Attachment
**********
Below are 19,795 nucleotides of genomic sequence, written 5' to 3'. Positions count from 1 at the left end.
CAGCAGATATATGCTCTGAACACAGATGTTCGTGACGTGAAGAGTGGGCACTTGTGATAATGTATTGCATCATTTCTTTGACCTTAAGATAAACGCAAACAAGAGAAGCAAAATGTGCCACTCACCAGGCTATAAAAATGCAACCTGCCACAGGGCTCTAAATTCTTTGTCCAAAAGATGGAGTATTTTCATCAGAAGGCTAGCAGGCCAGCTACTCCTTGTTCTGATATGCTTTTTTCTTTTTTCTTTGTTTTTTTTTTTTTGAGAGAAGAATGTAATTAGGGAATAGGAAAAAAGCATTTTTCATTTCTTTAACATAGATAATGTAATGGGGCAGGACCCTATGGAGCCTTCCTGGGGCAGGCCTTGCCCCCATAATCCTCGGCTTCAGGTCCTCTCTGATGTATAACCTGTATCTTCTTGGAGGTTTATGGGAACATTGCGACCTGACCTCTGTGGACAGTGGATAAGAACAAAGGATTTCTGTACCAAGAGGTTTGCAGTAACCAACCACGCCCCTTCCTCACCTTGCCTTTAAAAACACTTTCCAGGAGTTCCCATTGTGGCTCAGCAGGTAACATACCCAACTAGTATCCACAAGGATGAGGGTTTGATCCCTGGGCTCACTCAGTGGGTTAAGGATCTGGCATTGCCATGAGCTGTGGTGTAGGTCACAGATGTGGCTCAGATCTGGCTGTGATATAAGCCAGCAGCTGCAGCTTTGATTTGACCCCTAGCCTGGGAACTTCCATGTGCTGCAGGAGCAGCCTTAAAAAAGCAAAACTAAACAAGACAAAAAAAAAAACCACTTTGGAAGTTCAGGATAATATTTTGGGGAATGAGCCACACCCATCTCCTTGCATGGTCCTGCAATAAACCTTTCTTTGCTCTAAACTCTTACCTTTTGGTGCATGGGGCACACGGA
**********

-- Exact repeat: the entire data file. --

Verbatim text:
Below are 19,795 nucleotides of genomic sequence, written 5' to 3'. Positions count from 1 at the left end.
CAGCAGATATATGCTCTGAACACAGATGTTCGTGACGTGAAGAGTGGGCACTTGTGATAATGTATTGCATCATTTCTTTGACCTTAAGATAAACGCAAACAAGAGAAGCAAAATGTGCCACTCACCAGGCTATAAAAATGCAACCTGCCACAGGGCTCTAAATTCTTTGTCCAAAAGATGGAGTATTTTCATCAGAAGGCTAGCAGGCCAGCTACTCCTTGTTCTGATATGCTTTTTTCTTTTTTCTTTGTTTTTTTTTTTTTGAGAGAAGAATGTAATTAGGGAATAGGAAAAAAGCATTTTTCATTTCTTTAACATAGATAATGTAATGGGGCAGGACCCTATGGAGCCTTCCTGGGGCAGGCCTTGCCCCCATAATCCTCGGCTTCAGGTCCTCTCTGATGTATAACCTGTATCTTCTTGGAGGTTTATGGGAACATTGCGACCTGACCTCTGTGGACAGTGGATAAGAACAAAGGATTTCTGTACCAAGAGGTTTGCAGTAACCAACCACGCCCCTTCCTCACCTTGCCTTTAAAAACACTTTCCAGGAGTTCCCATTGTGGCTCAGCAGGTAACATACCCAACTAGTATCCACAAGGATGAGGGTTTGATCCCTGGGCTCACTCAGTGGGTTAAGGATCTGGCATTGCCATGAGCTGTGGTGTAGGTCACAGATGTGGCTCAGATCTGGCTGTGATATAAGCCAGCAGCTGCAGCTTTGATTTGACCCCTAGCCTGGGAACTTCCATGTGCTGCAGGAGCAGCCTTAAAAAAGCAAAACTAAACAAGACAAAAAAAAAAACCACTTTGGAAGTTCAGGATAATATTTTGGGGAATGAGCCACACCCATCTCCTTGCATGGTCCTGCAATAAACCTTTCTTTGCTCTAAACTCTTACCTTTTGGTGCATGGGGCACACGGA